Tag Archives: bigsocietynetwork

Mapping at the Big Society Network Open Night

One experiment we tried at the recent Big Society Network Open Night was asking anyone who wanted to lead a discussion to step to the front, pitch, form a group, chat, report back.
Silence? Chaos? Conflict? No, it just worked as you can see from the videos. Well, I was pretty sure it would, because Steve Moore facilitates open space events very well, with light touch/high enthusiasm. So not really that much of an experiment.
However, another thing we tried was asking people to fill in a short questionnnaire about who they worked with, and where they thought their strengths lay in terms of skills, resources, and willingness to share.
My colleague Drew Mackie has been using this technique extensive in local projects, and it is particularly useful if you want to do some network weaving to improve connections, and to figure out the potential for doing More with More by releasing resources in the social fabric … breaking down bureaucratic barriers, merging silos etc.
About 40 of the 150 plus people present filled in the questionnaire. We explained that the input data would be confidential, but that we would map the results as an illustration. You can see the result here – click to expand. read more »

Building the Big Social Apps Store


Yesterday we had the first Open Night for Big Society Network, with more than 150 enthusiasts, sceptics and critical friends working through just what Big Society might mean in practice.
Was it a mask for coalition cuts on public funding, re-invention of the community development wheel, an unrealistic expectation about volunteering? Or could it be, in part, a new sort of Open Source Social Apps Store?
BSN chief executive Paul Twivy was frank in acknowledging the concerns. But he said it could also be a way to develop creative approaches to tackling local problems, mixing the skills and resources of existing networks and groups with social innovation powered by new technology. The BSN model for that is Your Square Mile, about which more later.

After an intro from Paul, and briefing from facilitator Steve Moore, people came to the front of the room at Communities and Local Government, pitched the topic they wanted to discuss, formed groups, and got talking. It was hot, noisy, creative and mostly very positive. You can see the Twitter stream as well as background material on the BSNopen wiki here.
In my role as social reporter I pulled Paul and Steve into the cooler, quieter, foyer for the five minute verson of what was going on then returned to the buzz to capture feedback from the groups. You can see Paul and Steve above, and all videos below.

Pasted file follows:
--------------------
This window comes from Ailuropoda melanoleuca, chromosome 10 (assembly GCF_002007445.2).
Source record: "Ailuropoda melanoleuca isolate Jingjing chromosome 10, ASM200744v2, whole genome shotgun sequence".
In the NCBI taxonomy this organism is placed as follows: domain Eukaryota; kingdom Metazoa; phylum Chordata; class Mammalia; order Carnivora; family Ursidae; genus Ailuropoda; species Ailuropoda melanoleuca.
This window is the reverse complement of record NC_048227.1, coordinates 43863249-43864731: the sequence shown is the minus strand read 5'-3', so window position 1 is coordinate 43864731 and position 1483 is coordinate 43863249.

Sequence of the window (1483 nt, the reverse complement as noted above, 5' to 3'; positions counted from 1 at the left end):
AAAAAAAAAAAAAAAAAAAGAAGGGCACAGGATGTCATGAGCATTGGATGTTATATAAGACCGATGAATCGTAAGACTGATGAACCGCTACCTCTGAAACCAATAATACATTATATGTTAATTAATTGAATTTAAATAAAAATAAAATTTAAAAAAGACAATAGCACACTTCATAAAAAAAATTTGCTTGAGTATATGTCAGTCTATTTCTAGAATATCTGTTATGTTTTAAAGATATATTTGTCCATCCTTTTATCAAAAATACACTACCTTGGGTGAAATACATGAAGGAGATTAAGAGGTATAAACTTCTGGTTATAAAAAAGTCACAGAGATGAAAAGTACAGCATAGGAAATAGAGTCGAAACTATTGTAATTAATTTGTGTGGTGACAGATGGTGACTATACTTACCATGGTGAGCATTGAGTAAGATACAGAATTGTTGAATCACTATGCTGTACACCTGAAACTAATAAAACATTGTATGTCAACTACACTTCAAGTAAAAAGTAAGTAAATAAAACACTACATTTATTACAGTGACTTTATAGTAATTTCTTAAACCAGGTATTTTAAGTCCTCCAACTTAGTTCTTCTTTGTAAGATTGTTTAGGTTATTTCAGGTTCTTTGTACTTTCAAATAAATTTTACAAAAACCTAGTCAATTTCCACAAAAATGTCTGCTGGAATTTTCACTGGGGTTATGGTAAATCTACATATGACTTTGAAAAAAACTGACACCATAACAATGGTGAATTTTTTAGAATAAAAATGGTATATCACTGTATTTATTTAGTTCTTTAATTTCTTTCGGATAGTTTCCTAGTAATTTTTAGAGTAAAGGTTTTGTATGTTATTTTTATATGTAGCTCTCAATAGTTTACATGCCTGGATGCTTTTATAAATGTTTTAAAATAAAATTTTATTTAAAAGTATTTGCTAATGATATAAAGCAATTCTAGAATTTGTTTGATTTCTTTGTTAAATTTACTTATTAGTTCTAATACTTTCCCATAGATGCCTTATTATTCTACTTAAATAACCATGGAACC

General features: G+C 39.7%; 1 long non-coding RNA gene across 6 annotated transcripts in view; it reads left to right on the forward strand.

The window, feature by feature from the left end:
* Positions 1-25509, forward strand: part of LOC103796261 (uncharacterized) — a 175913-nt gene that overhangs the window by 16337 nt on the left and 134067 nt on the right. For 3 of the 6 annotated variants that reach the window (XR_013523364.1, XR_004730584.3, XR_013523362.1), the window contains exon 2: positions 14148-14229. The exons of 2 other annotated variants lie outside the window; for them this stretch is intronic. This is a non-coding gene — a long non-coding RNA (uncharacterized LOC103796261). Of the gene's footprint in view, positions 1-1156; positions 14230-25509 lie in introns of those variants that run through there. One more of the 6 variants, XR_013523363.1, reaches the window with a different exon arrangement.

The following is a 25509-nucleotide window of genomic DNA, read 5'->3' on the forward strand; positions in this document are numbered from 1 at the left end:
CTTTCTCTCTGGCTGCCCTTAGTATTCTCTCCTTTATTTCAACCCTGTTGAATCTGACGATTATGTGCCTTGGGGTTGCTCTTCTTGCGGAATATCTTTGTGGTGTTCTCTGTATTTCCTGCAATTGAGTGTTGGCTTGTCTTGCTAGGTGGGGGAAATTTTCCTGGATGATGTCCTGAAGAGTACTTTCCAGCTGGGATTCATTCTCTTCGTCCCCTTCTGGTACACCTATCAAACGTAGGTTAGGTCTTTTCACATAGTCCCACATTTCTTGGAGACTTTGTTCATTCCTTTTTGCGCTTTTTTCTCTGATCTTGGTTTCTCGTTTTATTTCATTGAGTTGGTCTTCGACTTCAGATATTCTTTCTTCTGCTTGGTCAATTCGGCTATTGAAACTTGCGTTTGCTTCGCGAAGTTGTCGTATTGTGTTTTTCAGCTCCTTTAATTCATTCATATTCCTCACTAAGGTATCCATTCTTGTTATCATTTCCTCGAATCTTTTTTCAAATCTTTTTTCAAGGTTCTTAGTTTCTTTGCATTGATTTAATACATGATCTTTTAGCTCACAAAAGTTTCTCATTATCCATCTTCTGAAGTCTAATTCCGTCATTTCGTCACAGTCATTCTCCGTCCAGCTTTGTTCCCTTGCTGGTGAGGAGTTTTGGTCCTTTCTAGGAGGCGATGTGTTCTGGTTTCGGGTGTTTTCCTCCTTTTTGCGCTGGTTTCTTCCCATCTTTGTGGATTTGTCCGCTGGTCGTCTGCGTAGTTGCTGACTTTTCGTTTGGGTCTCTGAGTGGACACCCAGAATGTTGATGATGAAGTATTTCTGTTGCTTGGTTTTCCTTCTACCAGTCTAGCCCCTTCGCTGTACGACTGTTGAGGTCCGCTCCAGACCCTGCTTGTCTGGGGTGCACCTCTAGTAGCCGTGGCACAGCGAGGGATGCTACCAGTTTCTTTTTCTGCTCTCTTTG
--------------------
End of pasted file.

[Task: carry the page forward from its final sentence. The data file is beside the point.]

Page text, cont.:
Once you start to play the first one, the later ones appear at the bottom of the player frame. Or you can find them all here on YouTube.


Paul provided a framework for the discussions by explaining Your Square Mile – above – as a way of bringing together the best advice and services for social action in a locality, enhanced by a range of new products developed by BSN with partners. The Network will be mutually owned by its members … and Paul is talking millions of members. For a few pounds a year subscription they will receive special benefits that might include, for example, low-cost insurance cover. Paul talked about ways to encourage people to invest their saving locally, to think about time as a currency, and to reduce barriers to volunteering and social action.

One of the strengths of the  Big Society idea is that it the reverse of the centrally planned government programmes of the past, where policy-makers developed frameworks, invited people to pitch ideas within those, and attached strong guidelines and targets to any support. It’s to be Your Idea, Your Priority, Your Passion.

The problem is that it is difficult to explain just because it is so diverse. There is no one Big Voice, Big Idea … but potentially many voices, many ideas. Last night was a microcosm of that. So how do you help join up those conversation so people can learn from each other … and so there is a heightened sense of what is possible? How do you create opportunities for people to share and sell, find new partners?

Last night Steve Moore asked me to speak briefly about ideas for a Big Society Commons or Store, which I wrote about here, and here. I said we need space with different levels … information, conversation, exchange, products and services. Maybe it is a mall plus a market, some high tech, some low. It is absolutely not created by government, but by those with something to offer.

Then I started to wonder about the role of the skilled, creative, passionate people at the Open Night. Perhaps one analogy for part of the store is an Apps store, where you can download smart ways of doing things to your mobile phone. Some are free, some you pay for. The fee goes to the developer, with a percentage to the store owner.

It works because there is a framework for the way apps are developed – tight in the case of Apple, more flexible in open sources stores.

So perhaps some of the people at the Open Night were potential developers for the Social Apps Store. If the Network can help to create the store, it will provide a much bigger market for those with social action products and services to sell – or offer free.